A couple recent stories I read, both seemingly unrelated, got me thinking.
Is it possible nowadays that a trade war could turn into something even nastier than it has in the past? Something closer to real war, like cyberwar?
Here’s what I saw.
First, recently New York City was hit with outages at 6 a.m. followed by outages in Los Angeles and San Francisco later in the morning. The San Fran outage was blamed on a “substation fire.” They were widespread outages that affected transit systems.
Second, the Trump administration announced that it is exploring whether steel imports represent a threat to national security. A conclusion of “yes” would mean steel tariffs or even embargoes on foreign steel. Trump’s administration has already said it will impose an anti-subsidy 20 percent tariff on Canadian soft wood lumber.
But back to steel… the Chinese economy is supposedly reviving and Chinese steel production is expected to rise in 2017. Most of the steel will be for domestic consumption, but Chinese exports to the U.S. are still threatened by this move.
China became a steel making force about 15 years ago, and as its economy fizzled, it kept producing steel to keep the economy afloat, even if it meant dumping it into countries around the world. This has been an issue for a while.
So, what would stop the Chinese from hearing about the new protectionist trade policies, denouncing them diplomatically and then getting their cyber cadres to fire a stealth shot across the bow of the U.S. economy by shutting down the grid on two major U.S. cities?
Now, of course, maybe it’s all coincidence. But I’m guessing we’re not going to see much follow-up on the causes for these blackouts. If some other country was an actor, their tracks will be sufficiently covered and national security would dictate that the news not travel outside of intelligence circles.
There’s also the possibility it wasn’t China. It could have been Russia, North Korea, ISIS… you name it.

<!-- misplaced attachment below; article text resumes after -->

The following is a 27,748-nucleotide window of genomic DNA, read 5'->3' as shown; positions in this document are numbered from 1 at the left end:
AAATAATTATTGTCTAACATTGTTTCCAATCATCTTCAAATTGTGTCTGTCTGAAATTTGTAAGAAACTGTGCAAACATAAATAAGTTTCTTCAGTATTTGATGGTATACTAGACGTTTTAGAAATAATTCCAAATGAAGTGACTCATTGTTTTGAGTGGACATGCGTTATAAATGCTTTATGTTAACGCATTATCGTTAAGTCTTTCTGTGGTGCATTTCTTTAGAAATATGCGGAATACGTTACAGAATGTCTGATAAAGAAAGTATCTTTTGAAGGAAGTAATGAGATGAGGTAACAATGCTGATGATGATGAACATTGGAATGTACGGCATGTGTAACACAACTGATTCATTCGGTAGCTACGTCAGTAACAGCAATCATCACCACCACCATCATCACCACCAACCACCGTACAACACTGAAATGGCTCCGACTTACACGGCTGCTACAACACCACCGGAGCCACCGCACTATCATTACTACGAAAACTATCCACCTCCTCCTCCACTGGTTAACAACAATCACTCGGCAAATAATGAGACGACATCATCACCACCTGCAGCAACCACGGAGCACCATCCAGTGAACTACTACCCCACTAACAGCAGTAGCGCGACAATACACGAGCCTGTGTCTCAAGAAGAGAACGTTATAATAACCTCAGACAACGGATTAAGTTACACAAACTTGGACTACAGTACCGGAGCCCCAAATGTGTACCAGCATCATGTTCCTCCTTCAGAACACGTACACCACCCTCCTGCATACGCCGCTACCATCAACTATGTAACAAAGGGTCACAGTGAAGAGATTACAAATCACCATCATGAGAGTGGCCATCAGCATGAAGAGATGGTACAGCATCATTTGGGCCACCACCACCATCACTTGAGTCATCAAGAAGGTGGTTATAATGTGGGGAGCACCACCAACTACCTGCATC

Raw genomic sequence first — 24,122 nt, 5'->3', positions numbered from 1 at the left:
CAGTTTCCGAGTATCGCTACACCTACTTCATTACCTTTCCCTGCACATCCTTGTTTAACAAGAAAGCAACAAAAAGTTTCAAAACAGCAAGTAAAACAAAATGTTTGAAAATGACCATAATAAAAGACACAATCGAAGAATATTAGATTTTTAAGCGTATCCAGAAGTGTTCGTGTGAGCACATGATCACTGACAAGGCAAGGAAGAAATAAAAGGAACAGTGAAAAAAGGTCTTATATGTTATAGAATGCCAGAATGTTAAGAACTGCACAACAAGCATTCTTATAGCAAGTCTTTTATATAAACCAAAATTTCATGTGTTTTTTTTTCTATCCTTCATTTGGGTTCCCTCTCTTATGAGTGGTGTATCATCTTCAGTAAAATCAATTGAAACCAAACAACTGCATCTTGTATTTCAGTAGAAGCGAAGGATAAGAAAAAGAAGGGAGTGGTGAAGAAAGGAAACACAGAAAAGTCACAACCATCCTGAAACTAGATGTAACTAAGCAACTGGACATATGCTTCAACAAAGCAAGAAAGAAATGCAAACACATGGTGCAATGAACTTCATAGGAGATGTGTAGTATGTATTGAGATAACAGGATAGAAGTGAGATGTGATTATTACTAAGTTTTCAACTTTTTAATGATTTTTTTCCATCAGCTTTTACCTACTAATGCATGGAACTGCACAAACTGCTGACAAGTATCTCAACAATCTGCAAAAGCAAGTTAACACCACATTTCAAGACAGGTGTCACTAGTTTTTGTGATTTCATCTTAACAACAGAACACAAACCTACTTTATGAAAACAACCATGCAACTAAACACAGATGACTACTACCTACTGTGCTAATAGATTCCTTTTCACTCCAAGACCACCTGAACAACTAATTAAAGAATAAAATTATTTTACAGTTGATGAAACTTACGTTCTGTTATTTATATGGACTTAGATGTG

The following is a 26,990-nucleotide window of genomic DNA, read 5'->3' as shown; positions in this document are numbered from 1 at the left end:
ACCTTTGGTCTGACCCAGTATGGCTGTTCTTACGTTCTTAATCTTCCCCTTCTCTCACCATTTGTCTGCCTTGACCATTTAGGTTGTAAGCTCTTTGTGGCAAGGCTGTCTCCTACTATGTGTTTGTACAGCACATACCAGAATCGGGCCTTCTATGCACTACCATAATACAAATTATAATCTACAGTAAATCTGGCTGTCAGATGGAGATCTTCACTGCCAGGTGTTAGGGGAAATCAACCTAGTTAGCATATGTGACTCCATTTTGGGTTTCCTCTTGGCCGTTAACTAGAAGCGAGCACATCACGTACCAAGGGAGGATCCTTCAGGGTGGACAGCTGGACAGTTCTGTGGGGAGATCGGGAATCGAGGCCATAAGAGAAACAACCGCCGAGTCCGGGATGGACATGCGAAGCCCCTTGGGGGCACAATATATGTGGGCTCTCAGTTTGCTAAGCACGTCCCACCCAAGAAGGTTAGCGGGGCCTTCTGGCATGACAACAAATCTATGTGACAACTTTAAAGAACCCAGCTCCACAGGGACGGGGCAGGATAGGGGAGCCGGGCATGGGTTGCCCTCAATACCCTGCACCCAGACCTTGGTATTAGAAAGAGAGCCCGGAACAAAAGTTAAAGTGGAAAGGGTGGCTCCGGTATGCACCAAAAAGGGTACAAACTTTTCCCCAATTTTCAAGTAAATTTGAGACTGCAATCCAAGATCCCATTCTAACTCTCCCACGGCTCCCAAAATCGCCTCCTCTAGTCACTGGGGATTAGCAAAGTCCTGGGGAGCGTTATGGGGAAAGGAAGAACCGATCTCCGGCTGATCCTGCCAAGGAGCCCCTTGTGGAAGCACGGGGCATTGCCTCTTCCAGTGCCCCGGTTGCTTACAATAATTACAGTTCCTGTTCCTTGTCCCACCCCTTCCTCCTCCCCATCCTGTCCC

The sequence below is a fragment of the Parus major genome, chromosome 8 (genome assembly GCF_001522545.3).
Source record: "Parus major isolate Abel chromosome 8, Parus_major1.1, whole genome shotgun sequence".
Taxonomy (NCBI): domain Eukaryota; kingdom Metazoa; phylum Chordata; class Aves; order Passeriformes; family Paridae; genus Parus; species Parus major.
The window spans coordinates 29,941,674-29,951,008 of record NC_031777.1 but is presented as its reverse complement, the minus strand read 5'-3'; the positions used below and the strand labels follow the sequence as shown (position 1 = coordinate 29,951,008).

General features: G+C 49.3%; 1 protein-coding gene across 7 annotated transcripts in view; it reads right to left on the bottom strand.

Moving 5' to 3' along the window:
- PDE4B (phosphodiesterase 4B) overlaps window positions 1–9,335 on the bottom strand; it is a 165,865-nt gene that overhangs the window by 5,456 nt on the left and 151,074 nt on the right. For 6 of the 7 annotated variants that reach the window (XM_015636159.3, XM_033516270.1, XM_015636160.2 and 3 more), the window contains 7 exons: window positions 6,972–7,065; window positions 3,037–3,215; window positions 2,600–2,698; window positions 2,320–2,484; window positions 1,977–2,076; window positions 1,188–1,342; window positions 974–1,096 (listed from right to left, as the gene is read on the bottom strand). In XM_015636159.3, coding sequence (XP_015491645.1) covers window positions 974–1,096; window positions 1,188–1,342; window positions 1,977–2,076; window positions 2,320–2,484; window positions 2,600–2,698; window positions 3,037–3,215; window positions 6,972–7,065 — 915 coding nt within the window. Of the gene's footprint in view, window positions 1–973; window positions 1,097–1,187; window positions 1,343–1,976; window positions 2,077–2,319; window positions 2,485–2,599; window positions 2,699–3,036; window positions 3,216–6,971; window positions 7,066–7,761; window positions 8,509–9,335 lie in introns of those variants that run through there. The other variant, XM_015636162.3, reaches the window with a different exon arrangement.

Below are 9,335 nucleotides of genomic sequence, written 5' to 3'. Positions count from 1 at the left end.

There’s no argument that the U.S. grid is vulnerable to cyber attack. Not much has been done to counter it except for the work of a few companies.
Even now, there are unknown ghosts inside the wires and machines and they’ve been sitting there, doing nothing. Many cyber security folks think hackers have already gotten into the phone lines and power lines just to observe.
The strategy would be for state-sponsored or independent cyberterrorists to plant these “watchtowers” in systems and then either see what happens when a system goes down or force a system down and see what countermeasures are taken.
This reveals the defensive tactics of the attacked and allows the attackers to formulate countermeasures for the next attack to get around the exposed defense.
Now, this isn’t to say we’re not doing the same thing abroad. The recent failed rocket launch in North Korea was likely thanks to our own team of hackers in the NSA or CIA. Remember, the U.S. was likely behind Stuxnet, which ruined Iran’s centrifuges.
I say likely because no one will ever really know and no one will ever admit to doing these things.
But my larger point is, we’ve usually figured these things happen to our pesky neighbors in developing countries, not the U.S. of A. But terror won’t necessarily be a backpack bomber on a subway train. It will be a hacker that shuts down the entire subway far away from ground zero.
Or, it could be starting a China Syndrome at a nuke from 6,000 miles away.
This new level of cyber attacks is far more significant to a great portion of the population than individual attacks. For example, the East Coast grid is made up of a number of interconnected grids from Ohio to Florida.
If you bring them down just right, you can shut down almost the entire East Coast. That’s bigger than a dirty bomb in the heart of a big city. The economic damage would be significant. Remember 2003? That was then the second largest blackout in history, affecting 45 million people in eight states. And that was just an accident.
I bring all this up because it pays to be prepared. If you own utilities, see what kind of cyber security they have implemented to stop hacking. The investor relations section of their website should get you started.
As far as the markets go, this is a bigger issue for big companies in the sense that they will be the targets of these cyber attacks. Bringing down your local savings and loan will hardly have the resonance of bring down Citigroup.
Of course, any cyber attack will be great for cyber security companies and these few companies that are working to overcome the problem. Let’s just hope that their success is due to them thwarting these threats before something happens rather than reacting to them after they occur.